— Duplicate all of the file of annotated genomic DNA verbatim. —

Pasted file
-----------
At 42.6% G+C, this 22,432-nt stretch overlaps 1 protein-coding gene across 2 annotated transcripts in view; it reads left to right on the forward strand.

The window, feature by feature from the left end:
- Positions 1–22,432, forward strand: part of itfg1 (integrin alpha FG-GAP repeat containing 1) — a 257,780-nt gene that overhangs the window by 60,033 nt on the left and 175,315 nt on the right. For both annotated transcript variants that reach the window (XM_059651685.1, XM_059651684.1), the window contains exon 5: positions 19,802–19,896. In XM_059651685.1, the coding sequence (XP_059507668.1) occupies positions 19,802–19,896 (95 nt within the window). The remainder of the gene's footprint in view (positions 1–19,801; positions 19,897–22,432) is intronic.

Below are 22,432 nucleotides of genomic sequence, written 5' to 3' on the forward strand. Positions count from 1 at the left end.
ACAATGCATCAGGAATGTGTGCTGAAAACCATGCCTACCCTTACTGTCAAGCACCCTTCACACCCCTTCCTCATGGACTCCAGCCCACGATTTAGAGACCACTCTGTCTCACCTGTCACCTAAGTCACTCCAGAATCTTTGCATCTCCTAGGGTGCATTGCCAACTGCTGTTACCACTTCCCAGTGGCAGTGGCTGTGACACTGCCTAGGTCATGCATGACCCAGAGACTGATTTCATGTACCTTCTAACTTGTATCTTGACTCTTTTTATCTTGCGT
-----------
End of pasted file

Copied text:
At 42.6% G+C, this 22,432-nt stretch overlaps 1 protein-coding gene across 2 annotated transcripts in view; it reads left to right on the forward strand.

The window, feature by feature from the left end:
- Positions 1–22,432, forward strand: part of itfg1 (integrin alpha FG-GAP repeat containing 1) — a 257,780-nt gene that overhangs the window by 60,033 nt on the left and 175,315 nt on the right. For both annotated transcript variants that reach the window (XM_059651685.1, XM_059651684.1), the window contains exon 5: positions 19,802–19,896. In XM_059651685.1, the coding sequence (XP_059507668.1) occupies positions 19,802–19,896 (95 nt within the window). The remainder of the gene's footprint in view (positions 1–19,801; positions 19,897–22,432) is intronic.

Below are 22,432 nucleotides of genomic sequence, written 5' to 3' on the forward strand. Positions count from 1 at the left end.
ACAATGCATCAGGAATGTGTGCTGAAAACCATGCCTACCCTTACTGTCAAGCACCCTTCACACCCCTTCCTCATGGACTCCAGCCCACGATTTAGAGACCACTCTGTCTCACCTGTCACCTAAGTCACTCCAGAATCTTTGCATCTCCTAGGGTGCATTGCCAACTGCTGTTACCACTTCCCAGTGGCAGTGGCTGTGACACTGCCTAGGTCATGCATGACCCAGAGACTGATTTCATGTACCTTCTAACTTGTATCTTGACTCTTTTTATCTTGCGT